One acre of the Dougherty farmstead including the house is both a King County and National Landmark. You can go inside the house during the designated open house events that happen every Sunday 1pm to 4pm from May through September. You can also request a tour by appointment by contacting webmaster@duvallhistoricalsociety.org.

  6. Now we’ll head back to main street. Go back down Cherry Valley Road to Highway 203. Stay on the eastern side of the highway and head south towards downtown.

     

    As you approach Stewart Street you’ll see the Duvall Tavern across the road. This Tavern was built in 1934, just a year after prohibition and has stayed in operation ever since. The south parking lot used to be the ramp to the old Stewart Street Bridge across the Snoqualmie River to Woodinville.  In 1963, The Duvall Tavern was bought and sold three times in two days. It was won in a poker game by a well-known gambler in the Valley who then sold it to another gambler to pay off his gambling debt. That person then sold it to another person who wanted to be in the business.

     

    After crossing over SE Stewart Street you’ll arrive at Lon Brown’s home (1914). This historic home was built in 1914.  Brown was the first mayor of Duvall. He was a colorful entrepreneur who ran the silent movie theater and the confectionary across the street. It has since housed Trim’s Meats and Cherry Valley Plumbing. The building currently houses EarthHeat Geothermal Energy Systems.

  7. Just next door you’ll find Aimer’s Blacksmith Shop (1913) (later L.D. Smith Blacksmith Shop).This shop was built in 1909 when the town had its short-lived time being named Cosgrove. The business was sold to L.D. Smith in 1913.  Here, horseshoes were fashioned and farm equipment repaired. Later it was developed into a gymnasium then an art shack. It currently houses Bella Couture Parlor.

  8. Continue next door to Red Pepper Pizzeria. Originally Hoffman’s Duvall Tailoring Co. (1911 or 1912), it was built in 1911 or 1912.  Mr. Hoffman hiked out to logging camps, taking orders and measurements for some real classy suits. The customers would then drop in on Saturday night for a final fitting.  It also served as the original Silver Spoon Restaurant, barbershop, antique shop, and arcade.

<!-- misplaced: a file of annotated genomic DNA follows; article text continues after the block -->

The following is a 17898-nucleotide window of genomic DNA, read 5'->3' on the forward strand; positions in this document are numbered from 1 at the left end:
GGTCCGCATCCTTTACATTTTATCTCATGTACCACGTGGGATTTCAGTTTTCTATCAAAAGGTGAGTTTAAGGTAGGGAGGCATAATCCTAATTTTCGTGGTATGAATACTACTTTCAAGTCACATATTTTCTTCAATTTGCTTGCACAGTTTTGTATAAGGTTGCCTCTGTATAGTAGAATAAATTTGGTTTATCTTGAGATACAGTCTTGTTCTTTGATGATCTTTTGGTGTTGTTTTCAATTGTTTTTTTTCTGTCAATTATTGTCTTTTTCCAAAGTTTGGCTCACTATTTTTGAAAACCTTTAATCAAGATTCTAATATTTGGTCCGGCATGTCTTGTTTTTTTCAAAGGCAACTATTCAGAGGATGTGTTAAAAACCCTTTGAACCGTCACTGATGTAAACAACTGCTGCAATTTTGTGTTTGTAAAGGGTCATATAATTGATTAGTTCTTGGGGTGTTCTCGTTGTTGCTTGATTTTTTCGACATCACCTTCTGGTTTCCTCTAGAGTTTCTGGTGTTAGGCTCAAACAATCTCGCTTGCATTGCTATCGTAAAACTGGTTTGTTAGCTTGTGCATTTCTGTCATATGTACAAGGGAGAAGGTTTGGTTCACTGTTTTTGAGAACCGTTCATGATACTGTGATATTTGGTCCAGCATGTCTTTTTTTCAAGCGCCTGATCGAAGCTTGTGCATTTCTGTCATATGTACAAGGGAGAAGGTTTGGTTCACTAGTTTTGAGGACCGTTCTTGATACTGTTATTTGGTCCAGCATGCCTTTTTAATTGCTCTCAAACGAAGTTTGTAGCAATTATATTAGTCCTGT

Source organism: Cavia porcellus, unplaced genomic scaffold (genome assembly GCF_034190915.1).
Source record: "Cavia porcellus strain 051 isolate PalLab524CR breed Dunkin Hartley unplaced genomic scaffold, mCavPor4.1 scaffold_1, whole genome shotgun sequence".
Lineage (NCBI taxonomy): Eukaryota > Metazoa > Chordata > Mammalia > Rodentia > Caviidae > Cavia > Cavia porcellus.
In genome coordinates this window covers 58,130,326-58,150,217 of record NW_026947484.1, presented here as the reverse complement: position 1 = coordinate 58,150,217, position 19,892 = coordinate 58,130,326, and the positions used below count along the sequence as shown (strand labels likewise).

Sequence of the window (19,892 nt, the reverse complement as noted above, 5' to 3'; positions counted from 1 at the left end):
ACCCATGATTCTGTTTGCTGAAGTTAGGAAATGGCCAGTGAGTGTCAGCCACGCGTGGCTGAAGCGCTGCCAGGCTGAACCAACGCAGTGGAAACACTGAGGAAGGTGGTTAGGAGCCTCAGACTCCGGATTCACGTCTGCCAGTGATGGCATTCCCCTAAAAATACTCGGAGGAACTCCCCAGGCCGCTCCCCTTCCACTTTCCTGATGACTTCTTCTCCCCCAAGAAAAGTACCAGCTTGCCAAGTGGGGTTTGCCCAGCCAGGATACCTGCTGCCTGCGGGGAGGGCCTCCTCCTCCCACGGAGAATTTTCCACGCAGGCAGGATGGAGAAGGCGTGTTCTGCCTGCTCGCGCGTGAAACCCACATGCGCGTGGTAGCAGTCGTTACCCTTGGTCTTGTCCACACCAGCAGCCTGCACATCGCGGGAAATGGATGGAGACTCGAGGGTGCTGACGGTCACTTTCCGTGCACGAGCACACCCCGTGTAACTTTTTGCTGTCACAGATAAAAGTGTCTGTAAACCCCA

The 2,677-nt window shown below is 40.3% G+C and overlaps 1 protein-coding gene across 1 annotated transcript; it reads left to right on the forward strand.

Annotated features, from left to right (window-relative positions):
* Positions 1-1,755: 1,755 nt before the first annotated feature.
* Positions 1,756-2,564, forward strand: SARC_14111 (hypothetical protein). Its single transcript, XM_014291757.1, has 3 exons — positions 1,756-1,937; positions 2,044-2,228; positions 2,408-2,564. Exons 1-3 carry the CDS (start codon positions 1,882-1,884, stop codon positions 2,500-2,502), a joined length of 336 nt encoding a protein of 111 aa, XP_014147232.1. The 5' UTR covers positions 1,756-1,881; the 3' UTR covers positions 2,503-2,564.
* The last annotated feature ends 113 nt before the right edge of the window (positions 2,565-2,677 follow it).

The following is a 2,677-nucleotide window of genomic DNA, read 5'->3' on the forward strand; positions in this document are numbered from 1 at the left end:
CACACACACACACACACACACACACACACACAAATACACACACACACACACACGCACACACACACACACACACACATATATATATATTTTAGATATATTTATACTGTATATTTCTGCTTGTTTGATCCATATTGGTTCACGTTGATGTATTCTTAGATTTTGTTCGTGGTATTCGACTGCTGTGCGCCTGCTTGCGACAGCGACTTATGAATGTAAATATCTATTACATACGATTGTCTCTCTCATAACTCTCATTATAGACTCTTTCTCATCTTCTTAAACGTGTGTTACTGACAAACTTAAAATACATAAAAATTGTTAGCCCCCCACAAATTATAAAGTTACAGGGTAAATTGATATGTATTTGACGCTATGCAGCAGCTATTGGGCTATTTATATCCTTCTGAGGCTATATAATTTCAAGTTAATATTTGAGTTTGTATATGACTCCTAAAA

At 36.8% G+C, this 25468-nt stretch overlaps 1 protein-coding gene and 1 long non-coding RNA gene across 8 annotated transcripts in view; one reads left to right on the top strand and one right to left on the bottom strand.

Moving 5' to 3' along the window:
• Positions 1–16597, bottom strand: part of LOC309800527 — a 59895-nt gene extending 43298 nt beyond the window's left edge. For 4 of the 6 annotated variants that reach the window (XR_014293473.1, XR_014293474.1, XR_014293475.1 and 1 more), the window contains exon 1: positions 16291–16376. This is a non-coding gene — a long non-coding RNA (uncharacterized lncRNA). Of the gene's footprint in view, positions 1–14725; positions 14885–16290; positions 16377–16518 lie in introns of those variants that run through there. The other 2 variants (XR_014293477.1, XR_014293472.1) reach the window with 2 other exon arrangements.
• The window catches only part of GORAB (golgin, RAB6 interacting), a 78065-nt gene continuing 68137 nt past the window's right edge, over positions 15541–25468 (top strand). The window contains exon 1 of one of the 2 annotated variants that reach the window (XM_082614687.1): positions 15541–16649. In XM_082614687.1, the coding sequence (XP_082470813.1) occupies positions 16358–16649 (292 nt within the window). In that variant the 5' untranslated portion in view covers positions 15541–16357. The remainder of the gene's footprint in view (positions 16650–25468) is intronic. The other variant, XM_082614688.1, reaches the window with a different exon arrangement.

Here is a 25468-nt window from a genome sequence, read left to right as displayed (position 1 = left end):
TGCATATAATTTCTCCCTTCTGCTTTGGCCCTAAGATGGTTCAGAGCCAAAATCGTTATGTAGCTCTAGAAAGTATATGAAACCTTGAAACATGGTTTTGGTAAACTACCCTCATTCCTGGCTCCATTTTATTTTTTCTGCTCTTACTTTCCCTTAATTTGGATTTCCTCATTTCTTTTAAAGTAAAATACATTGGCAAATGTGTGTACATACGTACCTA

9. The next building, currently Duvall Flower and Gifts, is the oldest building in town, built in 1905 it housed Hix’s General Merchandise (1905). It was originally built on the river in the town of Cherry Valley and was moved to its current location in 1910 when the railroad laid out tracks that would have come through the front door and out the back. Its owner, Arthur Hix, decided that even with the excellent shipping facilities they would afford, he would prefer to move. It took six weeks to get it to its present location. It served as a general store and Post Office and later as Duvall Auto Parts.

  10. Cross over Cherry St to head to Studio Beju.  This building was originally the Duvall State Bank (1912), built in 1912 and later Bank of America. It was robbed of $435 in 1915 who by three men with pistols blazing and one man acting as lookout.  As the robbery was noticed by nearby citizens and the town marshal, the citizenry was aroused and a gun battle ensued with shots fired from every direction.  The leader of the robbers, with loot in a pillowcase, headed for the river. Shots continued to ring out and a splash was heard. The pillow case containing the gold and an empty pistol were all that were found.

  11. Just next door is the Grateful Bread. Built in 1913, it was originally Franke’s Shoe Store (1913) where Joseph Franke made shoes (including the caulked boots for loggers) and also repaired them.  Later, the building served as the office of Judge Wright, the father of the Broadway star, Martha Wright. Later still, it served as the home of the Carnavall Reporter newspaper, a florist shop, the Pumps and Grinds Coffee Shop, and the Duvall Coffeehouse.

  12. Head back north to Cherry Street and cross west to the other side of Highway 203 where you’ll find the Pacific Bike and Ski Shop. Originally Boyd’s Grocery (1912), this building was already in operation in 1912, and contained a grocery store as well as a bakery and Post Office. In the 1930’s the bakery was converted to cold storage lockers.  It was later Stretch’s, then McDougal’s General Store. Later, it was home to the quirky Duvall Book Store, which closed in 2016. The Duvall Book Store attracted visitors from afar, not only for its quality collection of used books, but as a cultural attraction that included displays of historic and eclectic memorabilia in an old-fashioned atmosphere with neither telephone nor cash register.

  13. Head south to the next building, the Duvall Visitor’s Center. This building was originally the Duvall Library (1930s) and was built in the 1930s with WPA (Works Progress Administration) money and first operated by the Duvall Civic Club.  The first books were donated by members of the club and those purchased on a shopping trip to Seattle.

  14. Next door you’ll find The Grange. Originally known as the Oddfellow’s Hall (1909), it was built in 1909 on the river, and was moved by the railroad to its current location in 1910. The IOOF Duvall Lodge #311 was set-up in November 1914. The building was the social center of the town. Klondike Days, a big local event, was held in the building. In 1977 it became the famous Silver Spoon, serving up delicious arts and crafts as well as fine food and amazing live music upstairs after dinner. Local artists sold pottery and art throughout the dining room where customers sat at tables covered with vintage strawberries, violets, poinsettias and state maps.

     

    Continue one block south to Stephens St and take a right to get back to your car. You can also take a few minutes to hang out by the river at McCormick Park and contemplate all the stories of times past.